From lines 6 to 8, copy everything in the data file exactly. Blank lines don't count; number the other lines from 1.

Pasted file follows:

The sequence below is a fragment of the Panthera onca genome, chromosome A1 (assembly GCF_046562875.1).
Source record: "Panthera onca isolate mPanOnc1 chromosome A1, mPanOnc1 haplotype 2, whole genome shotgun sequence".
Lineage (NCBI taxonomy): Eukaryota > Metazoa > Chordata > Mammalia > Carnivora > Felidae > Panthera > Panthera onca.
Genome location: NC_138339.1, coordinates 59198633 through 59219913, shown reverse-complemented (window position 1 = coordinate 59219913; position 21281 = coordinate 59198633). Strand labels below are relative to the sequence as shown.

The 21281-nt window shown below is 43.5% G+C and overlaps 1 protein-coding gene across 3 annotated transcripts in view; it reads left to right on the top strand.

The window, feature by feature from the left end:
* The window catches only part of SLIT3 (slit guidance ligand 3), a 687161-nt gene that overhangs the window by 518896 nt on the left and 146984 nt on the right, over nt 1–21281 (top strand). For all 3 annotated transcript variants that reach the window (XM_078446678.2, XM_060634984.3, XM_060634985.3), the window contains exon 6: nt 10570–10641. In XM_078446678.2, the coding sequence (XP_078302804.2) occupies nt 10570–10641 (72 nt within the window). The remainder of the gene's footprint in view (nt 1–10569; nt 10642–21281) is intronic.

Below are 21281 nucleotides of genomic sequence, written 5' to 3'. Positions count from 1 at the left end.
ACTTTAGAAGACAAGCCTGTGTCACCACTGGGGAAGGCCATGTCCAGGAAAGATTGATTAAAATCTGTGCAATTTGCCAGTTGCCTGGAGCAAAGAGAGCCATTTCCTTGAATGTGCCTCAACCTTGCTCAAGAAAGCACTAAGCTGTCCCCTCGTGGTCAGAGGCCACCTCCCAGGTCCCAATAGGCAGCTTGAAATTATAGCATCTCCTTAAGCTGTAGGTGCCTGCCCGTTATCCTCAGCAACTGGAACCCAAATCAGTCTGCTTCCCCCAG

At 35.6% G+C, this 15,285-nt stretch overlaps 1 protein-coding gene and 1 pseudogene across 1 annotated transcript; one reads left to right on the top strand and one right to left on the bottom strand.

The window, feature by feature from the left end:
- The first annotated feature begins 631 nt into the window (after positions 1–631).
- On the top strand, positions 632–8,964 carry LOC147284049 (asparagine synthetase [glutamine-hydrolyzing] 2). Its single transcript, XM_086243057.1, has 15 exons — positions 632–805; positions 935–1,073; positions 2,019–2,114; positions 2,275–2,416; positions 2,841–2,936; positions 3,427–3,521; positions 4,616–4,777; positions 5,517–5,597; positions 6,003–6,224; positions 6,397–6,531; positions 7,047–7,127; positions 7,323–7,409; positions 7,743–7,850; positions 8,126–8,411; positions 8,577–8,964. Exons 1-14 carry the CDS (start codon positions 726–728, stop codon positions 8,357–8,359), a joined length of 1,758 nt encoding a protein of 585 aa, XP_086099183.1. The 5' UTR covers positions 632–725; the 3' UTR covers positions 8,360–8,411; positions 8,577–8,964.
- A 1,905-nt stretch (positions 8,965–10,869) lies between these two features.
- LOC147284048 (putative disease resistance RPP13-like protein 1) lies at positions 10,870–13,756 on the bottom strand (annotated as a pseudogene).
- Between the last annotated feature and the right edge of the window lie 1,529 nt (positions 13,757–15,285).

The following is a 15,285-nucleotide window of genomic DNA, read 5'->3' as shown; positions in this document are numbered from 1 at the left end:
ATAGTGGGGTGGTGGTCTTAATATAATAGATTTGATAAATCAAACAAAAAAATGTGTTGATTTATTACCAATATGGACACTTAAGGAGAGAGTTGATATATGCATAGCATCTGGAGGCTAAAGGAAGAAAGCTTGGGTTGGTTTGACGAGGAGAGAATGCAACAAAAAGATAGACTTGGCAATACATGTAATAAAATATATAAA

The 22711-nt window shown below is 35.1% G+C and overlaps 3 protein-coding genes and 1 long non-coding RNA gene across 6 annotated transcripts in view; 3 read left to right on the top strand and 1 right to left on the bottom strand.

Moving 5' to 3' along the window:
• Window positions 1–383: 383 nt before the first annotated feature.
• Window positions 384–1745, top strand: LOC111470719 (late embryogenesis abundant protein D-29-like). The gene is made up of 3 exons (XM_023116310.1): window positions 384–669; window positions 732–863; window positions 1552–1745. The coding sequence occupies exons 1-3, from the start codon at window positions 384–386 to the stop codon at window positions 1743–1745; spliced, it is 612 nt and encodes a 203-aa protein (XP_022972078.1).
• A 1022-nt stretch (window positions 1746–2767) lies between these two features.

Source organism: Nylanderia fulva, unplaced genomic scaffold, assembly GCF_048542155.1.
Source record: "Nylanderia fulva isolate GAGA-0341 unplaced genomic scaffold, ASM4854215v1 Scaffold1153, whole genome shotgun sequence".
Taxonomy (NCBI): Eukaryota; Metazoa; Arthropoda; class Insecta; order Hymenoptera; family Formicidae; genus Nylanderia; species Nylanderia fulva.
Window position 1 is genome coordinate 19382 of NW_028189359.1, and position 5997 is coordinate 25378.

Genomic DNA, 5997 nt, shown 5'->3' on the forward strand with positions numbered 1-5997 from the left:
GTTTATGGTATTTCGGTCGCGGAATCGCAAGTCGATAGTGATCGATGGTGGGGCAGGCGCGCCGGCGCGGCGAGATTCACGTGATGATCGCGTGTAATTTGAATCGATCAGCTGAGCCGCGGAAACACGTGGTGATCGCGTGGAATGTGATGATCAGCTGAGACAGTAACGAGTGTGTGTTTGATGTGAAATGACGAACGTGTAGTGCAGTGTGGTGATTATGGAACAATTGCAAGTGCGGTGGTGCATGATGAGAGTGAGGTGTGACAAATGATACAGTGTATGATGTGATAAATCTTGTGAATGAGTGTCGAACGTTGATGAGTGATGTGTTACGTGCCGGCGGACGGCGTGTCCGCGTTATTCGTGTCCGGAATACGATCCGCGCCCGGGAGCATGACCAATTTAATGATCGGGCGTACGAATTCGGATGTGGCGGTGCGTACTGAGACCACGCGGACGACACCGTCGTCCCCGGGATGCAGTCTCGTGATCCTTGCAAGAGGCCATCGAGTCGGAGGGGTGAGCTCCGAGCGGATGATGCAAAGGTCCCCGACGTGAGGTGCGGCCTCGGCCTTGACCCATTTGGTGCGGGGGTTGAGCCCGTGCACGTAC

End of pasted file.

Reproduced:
The window, feature by feature from the left end:
* The window catches only part of SLIT3 (slit guidance ligand 3), a 687161-nt gene that overhangs the window by 518896 nt on the left and 146984 nt on the right, over nt 1–21281 (top strand). For all 3 annotated transcript variants that reach the window (XM_078446678.2, XM_060634984.3, XM_060634985.3), the window contains exon 6: nt 10570–10641. In XM_078446678.2, the coding sequence (XP_078302804.2) occupies nt 10570–10641 (72 nt within the window). The remainder of the gene's footprint in view (nt 1–10569; nt 10642–21281) is intronic.

Below are 21281 nucleotides of genomic sequence, written 5' to 3'. Positions count from 1 at the left end.